15 Courses, $210, and One Hot Dog
If anybody in the blogosphere ever doubted the power of our chosen medium, the story I'm about to tell will make a believer of any naysayer in the old media world. Arthur Sultzberger, Jr. at the New York Times and Sy Newhouse of Conde Nast, listen up.
I arrived at Per Se shortly before noon and was promptly escorted to the table where my 3 friends were already seated. I had posted shortly before I left the house about my doubts about spending $210 on lunch when I knew I could eat at Gray's Papaya every day for 2 1/2 months for the same tariff.
My friend Arietta had unbeknownst to me alerted our waiter that she was dining with one Ed Levine. So much for experiencing Per Se as a non-food business person would.
Did we ever get the treatment. Course after course came out, 15 in all, each nearly perfect in its conception and execution. The food was surprisingly simple and relatively unadorned. Per Se Chef Jonathan Benno has clearly absorbed much of Thomas Keller's "less is more" teachings. The highlights for me were Keller's famous oyster in pearls, an astonishing piece of house-cured kampachi, and a 2-inch square of Kobe brisket that was so tender and flavorful I practically wept as I ate it. The lowlights were a Peking Duck with too much unrendered fat under the crisped outer skin and two lobster preparations that featured not very sweet or tender lobster morsels. On another post I will detail each of the 15 courses.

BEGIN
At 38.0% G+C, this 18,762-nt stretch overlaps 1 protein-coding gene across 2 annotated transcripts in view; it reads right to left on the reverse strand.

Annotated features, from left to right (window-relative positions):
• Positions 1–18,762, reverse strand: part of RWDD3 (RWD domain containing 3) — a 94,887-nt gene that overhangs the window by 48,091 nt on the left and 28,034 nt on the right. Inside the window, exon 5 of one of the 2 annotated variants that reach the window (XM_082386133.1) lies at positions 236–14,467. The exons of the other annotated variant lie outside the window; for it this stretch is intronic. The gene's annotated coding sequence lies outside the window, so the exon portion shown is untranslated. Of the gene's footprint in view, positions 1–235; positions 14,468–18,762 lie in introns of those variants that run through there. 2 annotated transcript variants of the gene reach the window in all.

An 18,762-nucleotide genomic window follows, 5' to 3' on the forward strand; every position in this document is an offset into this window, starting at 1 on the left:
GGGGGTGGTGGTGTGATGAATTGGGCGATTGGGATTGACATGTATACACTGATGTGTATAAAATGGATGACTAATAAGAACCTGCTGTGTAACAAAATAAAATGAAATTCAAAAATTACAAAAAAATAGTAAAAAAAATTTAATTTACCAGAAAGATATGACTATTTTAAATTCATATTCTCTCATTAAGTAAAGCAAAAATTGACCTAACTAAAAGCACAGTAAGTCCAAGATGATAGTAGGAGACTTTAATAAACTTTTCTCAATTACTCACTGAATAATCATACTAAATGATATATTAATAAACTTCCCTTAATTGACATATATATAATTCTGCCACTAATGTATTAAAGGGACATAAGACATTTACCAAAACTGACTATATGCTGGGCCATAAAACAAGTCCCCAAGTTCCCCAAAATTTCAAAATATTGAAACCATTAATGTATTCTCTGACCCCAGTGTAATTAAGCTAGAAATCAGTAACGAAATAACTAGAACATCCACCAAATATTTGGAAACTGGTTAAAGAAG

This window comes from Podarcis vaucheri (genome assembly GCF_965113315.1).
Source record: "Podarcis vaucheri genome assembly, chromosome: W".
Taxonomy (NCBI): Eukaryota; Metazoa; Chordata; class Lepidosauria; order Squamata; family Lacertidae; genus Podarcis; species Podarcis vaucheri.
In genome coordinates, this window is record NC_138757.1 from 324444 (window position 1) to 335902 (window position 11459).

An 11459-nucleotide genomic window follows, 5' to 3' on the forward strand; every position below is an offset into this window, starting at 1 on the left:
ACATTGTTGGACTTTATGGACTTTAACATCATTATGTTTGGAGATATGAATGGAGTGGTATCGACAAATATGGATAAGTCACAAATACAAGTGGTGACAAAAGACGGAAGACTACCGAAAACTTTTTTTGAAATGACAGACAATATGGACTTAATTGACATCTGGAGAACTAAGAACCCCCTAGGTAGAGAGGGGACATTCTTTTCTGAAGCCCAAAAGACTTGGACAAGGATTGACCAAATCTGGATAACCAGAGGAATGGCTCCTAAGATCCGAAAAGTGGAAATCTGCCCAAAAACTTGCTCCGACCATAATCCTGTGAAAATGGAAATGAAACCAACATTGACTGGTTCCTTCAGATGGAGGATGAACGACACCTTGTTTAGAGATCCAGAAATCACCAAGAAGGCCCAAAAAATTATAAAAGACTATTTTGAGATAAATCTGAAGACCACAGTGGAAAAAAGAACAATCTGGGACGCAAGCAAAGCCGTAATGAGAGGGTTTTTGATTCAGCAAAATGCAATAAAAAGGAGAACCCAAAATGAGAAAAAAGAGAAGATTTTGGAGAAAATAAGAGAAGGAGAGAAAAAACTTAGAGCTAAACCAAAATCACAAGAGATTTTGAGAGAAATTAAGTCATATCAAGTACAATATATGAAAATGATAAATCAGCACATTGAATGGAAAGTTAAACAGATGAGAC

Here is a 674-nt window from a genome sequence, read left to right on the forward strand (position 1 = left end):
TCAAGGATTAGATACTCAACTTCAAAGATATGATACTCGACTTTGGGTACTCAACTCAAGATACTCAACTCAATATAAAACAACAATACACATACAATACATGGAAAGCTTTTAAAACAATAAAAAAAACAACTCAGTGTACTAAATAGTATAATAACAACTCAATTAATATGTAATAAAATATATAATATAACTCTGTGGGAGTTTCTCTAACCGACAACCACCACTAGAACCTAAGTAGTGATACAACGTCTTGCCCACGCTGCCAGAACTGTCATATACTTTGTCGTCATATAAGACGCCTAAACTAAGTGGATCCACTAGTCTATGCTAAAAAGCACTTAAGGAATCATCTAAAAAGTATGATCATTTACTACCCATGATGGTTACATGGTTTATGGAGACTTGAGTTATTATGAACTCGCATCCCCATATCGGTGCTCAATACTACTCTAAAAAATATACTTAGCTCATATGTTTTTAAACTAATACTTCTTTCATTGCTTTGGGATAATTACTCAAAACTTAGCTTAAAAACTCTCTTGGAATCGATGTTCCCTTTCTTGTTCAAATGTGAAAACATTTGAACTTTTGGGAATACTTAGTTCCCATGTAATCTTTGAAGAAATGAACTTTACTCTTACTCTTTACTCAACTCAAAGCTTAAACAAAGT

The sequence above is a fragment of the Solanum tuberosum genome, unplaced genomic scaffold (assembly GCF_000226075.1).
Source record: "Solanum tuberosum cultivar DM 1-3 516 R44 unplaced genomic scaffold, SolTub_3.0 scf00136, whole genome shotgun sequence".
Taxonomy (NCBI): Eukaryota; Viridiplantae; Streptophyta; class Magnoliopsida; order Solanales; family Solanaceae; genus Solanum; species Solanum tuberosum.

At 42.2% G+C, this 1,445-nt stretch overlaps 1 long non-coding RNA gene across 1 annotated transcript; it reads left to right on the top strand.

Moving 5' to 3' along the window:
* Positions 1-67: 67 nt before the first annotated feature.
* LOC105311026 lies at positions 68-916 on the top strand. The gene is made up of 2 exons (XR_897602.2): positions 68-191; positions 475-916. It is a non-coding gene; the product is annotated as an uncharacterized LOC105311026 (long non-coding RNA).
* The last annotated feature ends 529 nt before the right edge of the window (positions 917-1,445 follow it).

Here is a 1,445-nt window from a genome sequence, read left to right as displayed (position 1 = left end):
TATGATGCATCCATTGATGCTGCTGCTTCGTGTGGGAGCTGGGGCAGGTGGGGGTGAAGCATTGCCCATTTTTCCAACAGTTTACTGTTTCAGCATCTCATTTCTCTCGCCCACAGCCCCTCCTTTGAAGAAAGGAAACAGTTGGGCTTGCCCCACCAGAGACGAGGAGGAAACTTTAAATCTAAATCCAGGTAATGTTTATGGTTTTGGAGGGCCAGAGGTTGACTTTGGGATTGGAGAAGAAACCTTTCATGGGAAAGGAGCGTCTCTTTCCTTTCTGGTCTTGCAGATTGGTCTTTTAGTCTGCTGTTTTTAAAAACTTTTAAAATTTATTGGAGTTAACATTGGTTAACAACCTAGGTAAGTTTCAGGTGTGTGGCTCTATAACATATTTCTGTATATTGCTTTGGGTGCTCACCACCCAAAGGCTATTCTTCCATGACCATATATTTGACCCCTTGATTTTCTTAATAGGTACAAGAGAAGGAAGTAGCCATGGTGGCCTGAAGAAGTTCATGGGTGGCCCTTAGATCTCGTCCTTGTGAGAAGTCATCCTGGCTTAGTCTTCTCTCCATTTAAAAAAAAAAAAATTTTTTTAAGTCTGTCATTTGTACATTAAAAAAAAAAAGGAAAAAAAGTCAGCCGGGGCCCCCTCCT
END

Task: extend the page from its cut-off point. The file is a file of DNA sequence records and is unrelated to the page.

About eight courses in, halfway through the meal, our waiter brought out a beautiful silver tray with a single grilled hot dog on a buttered homemade brioche hot dog bun along with 9 little dishes of hot dog condiments, everything from freshly fried bacon bits to homemade relish to an excellent mustard. I started to crack up, as did our waiters. Someone in Keller's organization had obviously been reading my blog, somebody with a sense of humor.
I'm quite sure this was the first time Thomas Keller ever served anyone a hot dog in one of his restaurants. And it was a fine kosher hot dog, by the way,and I'm sure if I tell Keller and company where to buy the best hot dog available in NYC, the kosher-style, natural casing hot dogs that I wrote about in my Times hot dog piece, he would have served me one of those. My tablemates and I devoured our hot dog as if it were just another fancy-pants course at this most fancy-pants of restaurants. But a world-class fancy-pants restaurant with the ability to laugh at itself is a rare find indeed.
So what's my verdict? We were at Per Se for five hours, and it felt like a well-deserved half-day vacation from our insanely busy lives. So if you think of it as a very brief vacation from your life, where you are being taken care of very well, $210 (service is included by the way) actually felt like a bargain. And to get the maximum benefit out of the Per Se experience I highly recommend going for lunch, which it serves Friday through Sunday.
Tomorrow I will detail the rest of my Per Se experience, which as it turned out had a lot to do with this blog.